Gods of Mount Tai: Familiarity and the Material Culture of North China, 1000-2000
By Susan Naquin
At the intersection of art and religious history, this work suggests a fresh method for studying Chinese gods and sacred places. Susan Naquin tells the full story of the transformations of the Lady of Mount Tai, North China’s most important female deity, and her mountain home. This generously illustrated visual history presents a rich array of overlooked statues, prints, murals, and paintings of gods that were discovered in museums, auctions, and extensive travel. By focusing on ordinary images, temples, and region-based materiality Naquin demonstrates how this flexibly gendered new god flourished while her male predecessor was neglected. Both suffered greatly during the last century, but Mount Tai continues to be a culturally significant monument and China’s most popular tourist mountain. Read more about Gods of Mount Tai.
Samurai and the Warrior Culture of Japan, 471–1877: A Sourcebook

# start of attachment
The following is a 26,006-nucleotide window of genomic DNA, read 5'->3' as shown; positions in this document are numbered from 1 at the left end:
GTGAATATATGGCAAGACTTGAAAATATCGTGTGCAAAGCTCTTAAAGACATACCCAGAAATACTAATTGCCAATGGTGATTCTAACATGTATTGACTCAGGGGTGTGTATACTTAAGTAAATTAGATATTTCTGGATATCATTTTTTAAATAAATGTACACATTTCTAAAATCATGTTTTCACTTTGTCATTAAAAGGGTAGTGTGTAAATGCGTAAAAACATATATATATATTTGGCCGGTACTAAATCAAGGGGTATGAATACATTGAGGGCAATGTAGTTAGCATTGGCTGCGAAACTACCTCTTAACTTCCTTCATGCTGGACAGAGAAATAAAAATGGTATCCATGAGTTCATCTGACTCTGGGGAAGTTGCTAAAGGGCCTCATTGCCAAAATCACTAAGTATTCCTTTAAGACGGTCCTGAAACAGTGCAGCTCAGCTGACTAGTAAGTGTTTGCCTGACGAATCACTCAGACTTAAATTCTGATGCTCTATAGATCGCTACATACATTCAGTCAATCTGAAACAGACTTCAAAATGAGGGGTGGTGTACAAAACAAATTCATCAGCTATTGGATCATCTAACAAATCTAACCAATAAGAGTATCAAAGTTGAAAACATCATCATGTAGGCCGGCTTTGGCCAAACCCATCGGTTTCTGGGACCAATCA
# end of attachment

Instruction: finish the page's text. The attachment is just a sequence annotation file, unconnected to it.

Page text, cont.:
Edited and translated by Thomas Donald Conlan
In addition to providing excerpts from classic tales of Japan’s warrior past, this volume draws on a wide range of lesser-known but revealing sources—including sword inscriptions, edicts, orders, petitions, and letters—to expand and deepen our understanding of the samurai, from the order’s origins in the fifth century to its abolition in the nineteenth. Taken together with Thomas Donald Conlan's contextualizing introductions and notes, these sources provide a rare window into the experiences, ideals, and daily lives of these now-sentimentalized warriors. Numerous illustrations, a glossary of terms, and a substantial bibliography further enhance the value of this book to students, scholars, and anyone interested in learning more about the samurai. Read more about Samurai and the Warrior Culture of Japan.
Revolutions Aesthetic: A Cultural History of Ba'thist Syria
By Max Weiss
The November 1970 coup that brought Hafiz al-Asad to power fundamentally transformed cultural production in Syria. A comprehensive intellectual, ideological, and political project—a Ba'thist cultural revolution—sought to align artistic endeavors with the ideological interests of the regime. The ensuing agonistic struggle pitted official aesthetics of power against alternative modes of creative expression that could evade or ignore the effects of the state. With this book, Max Weiss offers the first cultural and intellectual history of Ba'thist Syria, from the coming to power of Hafiz al-Asad, through the transitional period under Bashar al-Asad, and continuing up through the Syria War. Read more about Revolutions Aesthetic.